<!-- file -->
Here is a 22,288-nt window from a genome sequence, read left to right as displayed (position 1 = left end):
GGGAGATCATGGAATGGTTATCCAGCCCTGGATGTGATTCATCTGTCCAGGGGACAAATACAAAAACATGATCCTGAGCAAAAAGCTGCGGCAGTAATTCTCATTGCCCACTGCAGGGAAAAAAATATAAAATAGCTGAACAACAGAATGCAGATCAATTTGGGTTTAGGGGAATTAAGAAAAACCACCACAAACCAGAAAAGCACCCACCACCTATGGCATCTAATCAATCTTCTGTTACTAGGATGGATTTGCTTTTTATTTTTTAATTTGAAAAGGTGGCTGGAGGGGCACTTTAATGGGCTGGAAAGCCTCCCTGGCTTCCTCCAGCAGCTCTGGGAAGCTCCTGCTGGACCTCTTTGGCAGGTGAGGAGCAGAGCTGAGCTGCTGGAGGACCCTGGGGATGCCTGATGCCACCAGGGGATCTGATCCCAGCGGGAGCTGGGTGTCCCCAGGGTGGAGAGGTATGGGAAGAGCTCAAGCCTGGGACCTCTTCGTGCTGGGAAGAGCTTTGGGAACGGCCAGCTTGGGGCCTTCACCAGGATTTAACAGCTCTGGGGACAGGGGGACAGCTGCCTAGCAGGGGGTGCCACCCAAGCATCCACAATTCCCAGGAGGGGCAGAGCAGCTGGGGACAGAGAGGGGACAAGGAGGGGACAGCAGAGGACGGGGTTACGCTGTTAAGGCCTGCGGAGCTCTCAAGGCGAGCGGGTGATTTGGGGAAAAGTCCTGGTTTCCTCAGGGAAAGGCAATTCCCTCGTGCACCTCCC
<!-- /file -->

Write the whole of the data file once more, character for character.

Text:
Here is a 22,288-nt window from a genome sequence, read left to right as displayed (position 1 = left end):
GGGAGATCATGGAATGGTTATCCAGCCCTGGATGTGATTCATCTGTCCAGGGGACAAATACAAAAACATGATCCTGAGCAAAAAGCTGCGGCAGTAATTCTCATTGCCCACTGCAGGGAAAAAAATATAAAATAGCTGAACAACAGAATGCAGATCAATTTGGGTTTAGGGGAATTAAGAAAAACCACCACAAACCAGAAAAGCACCCACCACCTATGGCATCTAATCAATCTTCTGTTACTAGGATGGATTTGCTTTTTATTTTTTAATTTGAAAAGGTGGCTGGAGGGGCACTTTAATGGGCTGGAAAGCCTCCCTGGCTTCCTCCAGCAGCTCTGGGAAGCTCCTGCTGGACCTCTTTGGCAGGTGAGGAGCAGAGCTGAGCTGCTGGAGGACCCTGGGGATGCCTGATGCCACCAGGGGATCTGATCCCAGCGGGAGCTGGGTGTCCCCAGGGTGGAGAGGTATGGGAAGAGCTCAAGCCTGGGACCTCTTCGTGCTGGGAAGAGCTTTGGGAACGGCCAGCTTGGGGCCTTCACCAGGATTTAACAGCTCTGGGGACAGGGGGACAGCTGCCTAGCAGGGGGTGCCACCCAAGCATCCACAATTCCCAGGAGGGGCAGAGCAGCTGGGGACAGAGAGGGGACAAGGAGGGGACAGCAGAGGACGGGGTTACGCTGTTAAGGCCTGCGGAGCTCTCAAGGCGAGCGGGTGATTTGGGGAAAAGTCCTGGTTTCCTCAGGGAAAGGCAATTCCCTCGTGCACCTCCC